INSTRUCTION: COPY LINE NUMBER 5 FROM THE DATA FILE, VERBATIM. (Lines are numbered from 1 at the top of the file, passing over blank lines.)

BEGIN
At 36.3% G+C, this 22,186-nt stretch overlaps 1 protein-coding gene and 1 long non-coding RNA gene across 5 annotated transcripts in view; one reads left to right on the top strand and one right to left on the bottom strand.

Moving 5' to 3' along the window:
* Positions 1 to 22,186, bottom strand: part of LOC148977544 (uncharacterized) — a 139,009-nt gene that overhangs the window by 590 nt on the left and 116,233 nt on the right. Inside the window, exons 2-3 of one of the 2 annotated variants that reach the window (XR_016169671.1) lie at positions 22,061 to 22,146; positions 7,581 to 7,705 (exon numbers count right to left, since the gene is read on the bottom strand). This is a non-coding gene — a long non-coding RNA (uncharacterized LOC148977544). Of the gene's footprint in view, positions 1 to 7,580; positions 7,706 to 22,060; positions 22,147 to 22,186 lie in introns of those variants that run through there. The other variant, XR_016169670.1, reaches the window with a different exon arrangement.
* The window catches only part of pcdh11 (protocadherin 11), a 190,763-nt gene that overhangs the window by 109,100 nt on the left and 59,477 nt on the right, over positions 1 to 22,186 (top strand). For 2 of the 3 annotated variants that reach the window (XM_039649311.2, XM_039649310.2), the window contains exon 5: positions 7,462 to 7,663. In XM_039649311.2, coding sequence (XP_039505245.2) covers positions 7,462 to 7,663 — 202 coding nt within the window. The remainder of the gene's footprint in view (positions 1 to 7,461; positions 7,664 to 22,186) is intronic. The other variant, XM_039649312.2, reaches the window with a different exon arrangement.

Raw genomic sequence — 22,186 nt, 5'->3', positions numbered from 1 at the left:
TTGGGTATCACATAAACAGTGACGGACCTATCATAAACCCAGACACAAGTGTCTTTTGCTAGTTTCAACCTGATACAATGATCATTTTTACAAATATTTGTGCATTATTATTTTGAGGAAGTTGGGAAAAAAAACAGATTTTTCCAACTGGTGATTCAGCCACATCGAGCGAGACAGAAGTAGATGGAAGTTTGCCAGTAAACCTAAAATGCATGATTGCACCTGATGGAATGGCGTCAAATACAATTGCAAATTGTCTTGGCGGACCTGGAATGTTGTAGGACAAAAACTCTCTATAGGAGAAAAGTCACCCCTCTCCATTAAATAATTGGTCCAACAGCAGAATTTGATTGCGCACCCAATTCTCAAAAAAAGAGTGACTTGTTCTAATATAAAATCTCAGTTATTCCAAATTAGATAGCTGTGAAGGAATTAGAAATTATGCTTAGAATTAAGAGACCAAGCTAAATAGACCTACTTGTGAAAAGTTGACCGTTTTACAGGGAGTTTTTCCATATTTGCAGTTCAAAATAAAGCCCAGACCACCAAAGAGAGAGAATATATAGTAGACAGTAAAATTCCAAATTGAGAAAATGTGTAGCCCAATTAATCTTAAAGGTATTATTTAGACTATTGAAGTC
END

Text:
Raw genomic sequence — 22,186 nt, 5'->3', positions numbered from 1 at the left: